While rightly concerned to project a professional image, these are 24/7/365 worksites where sections might at any times appear as messy as the physical classroom. To appreciate what is meant by ‘working’ websites, readers can look, for example, at the websites of The Gulf Harbour School (http://www.gulfharbour.school.nz) or that of Broulee Public School (http://www.brouleepublicschool.nsw.edu.au). These sites employ a template service that makes it easy for all of the teachers and students, along with interested parents and community members, to publish to the site. Long gone is the sole publisher controlling all uploads, but not a quality controller astutely ensuring unnecessary mess is removed.
They are multi-purpose entities where the website provides seamless access to a plethora of online facilities and services, removing the divide between the school’s physical and online offerings. While reference has been made to the ‘website’, that is partly a misnomer because, as apparent in both the aforementioned sites, there are links to an ever evolving digital communications suite that includes such diverse services as an emailed school communiqué, an online survey facility, advice on new teaching programs or resources, the online advisement of student absence, Twitter, Facebook and the facility to instantly inform parents of a critical incident, like a death. Indeed, as a colleague has suggested, it might be opportune to find another term to describe the role played by the website in a digital school.
The sites are modular in nature, with the schools using a mix of free and leased online services, able to quickly discard superseded modules and replace them with a new, more apposite module.
Critically, both of these sites are open for anyone to view. Parents, grandparents, interested educators, education authorities or prospective parents all have open access to the day’s teaching, being able to readily view and, if they wish, comment on the work. The schools have had to do their homework and have permission to reveal the children and the work, but that is just part of operating within a digital and networked world, collaborating with one’s community. The closed doors are opened and teachers and children can proudly reveal the work done.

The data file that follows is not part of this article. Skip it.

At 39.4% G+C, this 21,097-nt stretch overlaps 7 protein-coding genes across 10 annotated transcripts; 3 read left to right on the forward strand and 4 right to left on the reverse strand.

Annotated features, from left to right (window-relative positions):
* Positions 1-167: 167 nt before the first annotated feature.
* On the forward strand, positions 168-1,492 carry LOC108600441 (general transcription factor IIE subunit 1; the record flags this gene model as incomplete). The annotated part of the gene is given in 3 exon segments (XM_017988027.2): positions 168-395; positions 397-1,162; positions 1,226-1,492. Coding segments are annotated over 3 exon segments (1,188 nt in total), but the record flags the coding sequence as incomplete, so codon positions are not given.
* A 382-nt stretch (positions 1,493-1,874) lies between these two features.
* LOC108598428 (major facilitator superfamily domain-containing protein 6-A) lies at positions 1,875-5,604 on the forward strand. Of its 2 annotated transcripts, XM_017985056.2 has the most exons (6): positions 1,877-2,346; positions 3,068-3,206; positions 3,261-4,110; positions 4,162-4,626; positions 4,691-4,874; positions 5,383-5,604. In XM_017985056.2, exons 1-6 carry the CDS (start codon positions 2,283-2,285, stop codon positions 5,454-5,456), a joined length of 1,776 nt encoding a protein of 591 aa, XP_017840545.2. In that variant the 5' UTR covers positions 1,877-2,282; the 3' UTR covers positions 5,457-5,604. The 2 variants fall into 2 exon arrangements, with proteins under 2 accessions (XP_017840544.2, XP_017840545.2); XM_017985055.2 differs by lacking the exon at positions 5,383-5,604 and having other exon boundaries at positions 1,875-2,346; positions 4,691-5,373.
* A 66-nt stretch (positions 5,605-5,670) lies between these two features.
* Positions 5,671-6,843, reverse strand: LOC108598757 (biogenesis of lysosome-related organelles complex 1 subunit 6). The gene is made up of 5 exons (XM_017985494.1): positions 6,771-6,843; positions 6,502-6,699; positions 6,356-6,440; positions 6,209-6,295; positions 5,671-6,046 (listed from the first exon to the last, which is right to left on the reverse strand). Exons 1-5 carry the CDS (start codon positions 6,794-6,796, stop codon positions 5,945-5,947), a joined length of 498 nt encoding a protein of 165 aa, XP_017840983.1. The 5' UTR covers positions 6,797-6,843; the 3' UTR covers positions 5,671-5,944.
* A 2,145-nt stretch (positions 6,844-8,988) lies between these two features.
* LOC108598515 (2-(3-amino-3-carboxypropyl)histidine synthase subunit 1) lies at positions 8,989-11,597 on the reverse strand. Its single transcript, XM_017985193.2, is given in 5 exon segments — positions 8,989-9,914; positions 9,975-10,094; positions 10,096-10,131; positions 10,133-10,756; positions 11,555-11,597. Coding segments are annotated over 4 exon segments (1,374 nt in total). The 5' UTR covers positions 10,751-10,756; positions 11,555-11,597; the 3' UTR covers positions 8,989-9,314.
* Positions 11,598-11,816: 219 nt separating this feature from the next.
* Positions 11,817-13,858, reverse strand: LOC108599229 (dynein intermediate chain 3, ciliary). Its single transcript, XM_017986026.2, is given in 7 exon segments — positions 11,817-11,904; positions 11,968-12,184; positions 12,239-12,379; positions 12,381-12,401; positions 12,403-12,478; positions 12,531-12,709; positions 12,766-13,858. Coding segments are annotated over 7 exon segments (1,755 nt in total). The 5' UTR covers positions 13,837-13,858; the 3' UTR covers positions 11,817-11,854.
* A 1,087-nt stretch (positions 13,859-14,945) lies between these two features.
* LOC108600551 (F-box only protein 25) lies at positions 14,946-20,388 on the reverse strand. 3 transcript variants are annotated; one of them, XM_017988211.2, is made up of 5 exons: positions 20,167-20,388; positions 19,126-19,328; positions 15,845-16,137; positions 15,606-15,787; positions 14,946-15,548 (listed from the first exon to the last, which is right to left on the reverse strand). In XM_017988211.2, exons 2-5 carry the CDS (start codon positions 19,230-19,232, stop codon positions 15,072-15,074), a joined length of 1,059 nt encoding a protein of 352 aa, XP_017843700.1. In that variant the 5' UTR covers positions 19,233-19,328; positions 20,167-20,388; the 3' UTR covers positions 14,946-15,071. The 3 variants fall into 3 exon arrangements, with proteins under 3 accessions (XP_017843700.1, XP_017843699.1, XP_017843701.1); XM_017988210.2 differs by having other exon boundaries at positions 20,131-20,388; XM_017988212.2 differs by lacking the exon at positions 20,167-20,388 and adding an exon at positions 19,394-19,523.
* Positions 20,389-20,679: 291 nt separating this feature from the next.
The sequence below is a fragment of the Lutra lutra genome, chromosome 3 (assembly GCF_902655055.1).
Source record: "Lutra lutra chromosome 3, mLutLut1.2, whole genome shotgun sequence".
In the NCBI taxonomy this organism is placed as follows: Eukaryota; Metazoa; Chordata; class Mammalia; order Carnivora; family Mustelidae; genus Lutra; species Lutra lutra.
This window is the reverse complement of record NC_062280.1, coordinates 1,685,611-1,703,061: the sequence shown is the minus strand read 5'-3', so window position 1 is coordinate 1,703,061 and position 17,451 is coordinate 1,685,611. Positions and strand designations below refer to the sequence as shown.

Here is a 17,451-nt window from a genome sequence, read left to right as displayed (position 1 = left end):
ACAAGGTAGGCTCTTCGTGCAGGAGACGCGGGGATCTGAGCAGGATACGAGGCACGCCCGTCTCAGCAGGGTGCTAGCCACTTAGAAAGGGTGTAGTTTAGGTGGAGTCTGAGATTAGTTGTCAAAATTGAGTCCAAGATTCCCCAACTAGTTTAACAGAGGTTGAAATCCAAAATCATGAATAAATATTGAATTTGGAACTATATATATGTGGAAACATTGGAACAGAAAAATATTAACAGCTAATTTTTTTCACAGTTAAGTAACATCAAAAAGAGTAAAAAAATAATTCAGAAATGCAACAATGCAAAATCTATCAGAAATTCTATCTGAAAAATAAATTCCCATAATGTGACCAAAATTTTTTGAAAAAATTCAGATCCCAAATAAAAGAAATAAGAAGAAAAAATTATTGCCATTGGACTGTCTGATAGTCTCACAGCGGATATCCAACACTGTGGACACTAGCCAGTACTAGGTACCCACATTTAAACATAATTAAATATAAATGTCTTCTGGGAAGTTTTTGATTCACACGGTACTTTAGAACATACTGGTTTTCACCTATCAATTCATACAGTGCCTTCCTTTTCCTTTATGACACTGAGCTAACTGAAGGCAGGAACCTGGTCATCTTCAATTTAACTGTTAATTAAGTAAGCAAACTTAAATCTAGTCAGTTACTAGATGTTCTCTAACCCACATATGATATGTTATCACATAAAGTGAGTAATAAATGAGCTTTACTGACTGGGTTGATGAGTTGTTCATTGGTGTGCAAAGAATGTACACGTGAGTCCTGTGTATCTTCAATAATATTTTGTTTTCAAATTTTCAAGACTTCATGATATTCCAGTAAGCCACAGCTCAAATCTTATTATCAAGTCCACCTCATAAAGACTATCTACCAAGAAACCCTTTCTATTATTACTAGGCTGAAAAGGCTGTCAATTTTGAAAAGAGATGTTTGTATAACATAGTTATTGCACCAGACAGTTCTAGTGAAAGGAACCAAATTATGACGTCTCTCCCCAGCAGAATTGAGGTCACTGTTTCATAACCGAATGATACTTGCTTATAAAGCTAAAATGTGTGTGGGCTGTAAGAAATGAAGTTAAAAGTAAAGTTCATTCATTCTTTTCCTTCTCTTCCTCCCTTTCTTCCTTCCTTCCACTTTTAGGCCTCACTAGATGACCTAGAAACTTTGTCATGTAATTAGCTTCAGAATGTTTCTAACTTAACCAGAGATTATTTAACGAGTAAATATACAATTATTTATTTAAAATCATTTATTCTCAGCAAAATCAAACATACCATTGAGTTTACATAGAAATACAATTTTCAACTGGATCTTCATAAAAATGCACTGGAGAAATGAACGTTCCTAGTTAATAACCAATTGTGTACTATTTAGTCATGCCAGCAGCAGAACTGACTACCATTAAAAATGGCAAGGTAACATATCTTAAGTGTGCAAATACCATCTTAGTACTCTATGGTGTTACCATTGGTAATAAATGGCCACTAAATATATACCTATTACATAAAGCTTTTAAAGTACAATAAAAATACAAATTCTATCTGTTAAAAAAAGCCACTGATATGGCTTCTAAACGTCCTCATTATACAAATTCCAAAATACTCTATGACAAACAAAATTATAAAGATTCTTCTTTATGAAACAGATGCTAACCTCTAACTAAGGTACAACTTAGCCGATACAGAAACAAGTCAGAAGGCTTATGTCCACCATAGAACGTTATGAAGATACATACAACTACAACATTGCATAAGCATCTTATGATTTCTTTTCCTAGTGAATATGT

Simultaneously, and without any extra effort by the teachers or students, the schools are using the website – through blogs and wikis – to enhance teaching and learning, to enhance the school’s ecology daily, to collaborate with and inform the students’ homes, to account for the school’s work, to receive instant and continual feedback and to automatically promote the school.
They very much appreciate that the school website provides an invaluable actual insight into the school’s thinking, aspirations and daily workings that cannot be replicated by even the best marketers. The website affirms, by virtue of its intimate ties with the school’s total operations, that the school and its teachers are working within a higher order, tightly integrated digital ecology that simultaneously addresses the many variables that enhance student learning.
Of note is the number of parents globally who now make their choice of school after scrutinising the open working websites of the digital pathfinders; Net Generation parents who can explore the natural workings of the school without the public relations spin and experience first-hand the unique digital ecosystem the school has created. The need for a specialist web/PR unit is diminishing.
This type of school ecology and culture and the use of a website that will further its growth takes, as the many previous articles underscore, years of astute and concerted effort to create. That said, to create that unique, ever evolving, digitally based ecosystem, a school will need to build the creation of the apposite website and complementary digital communications suite into its planning from the outset.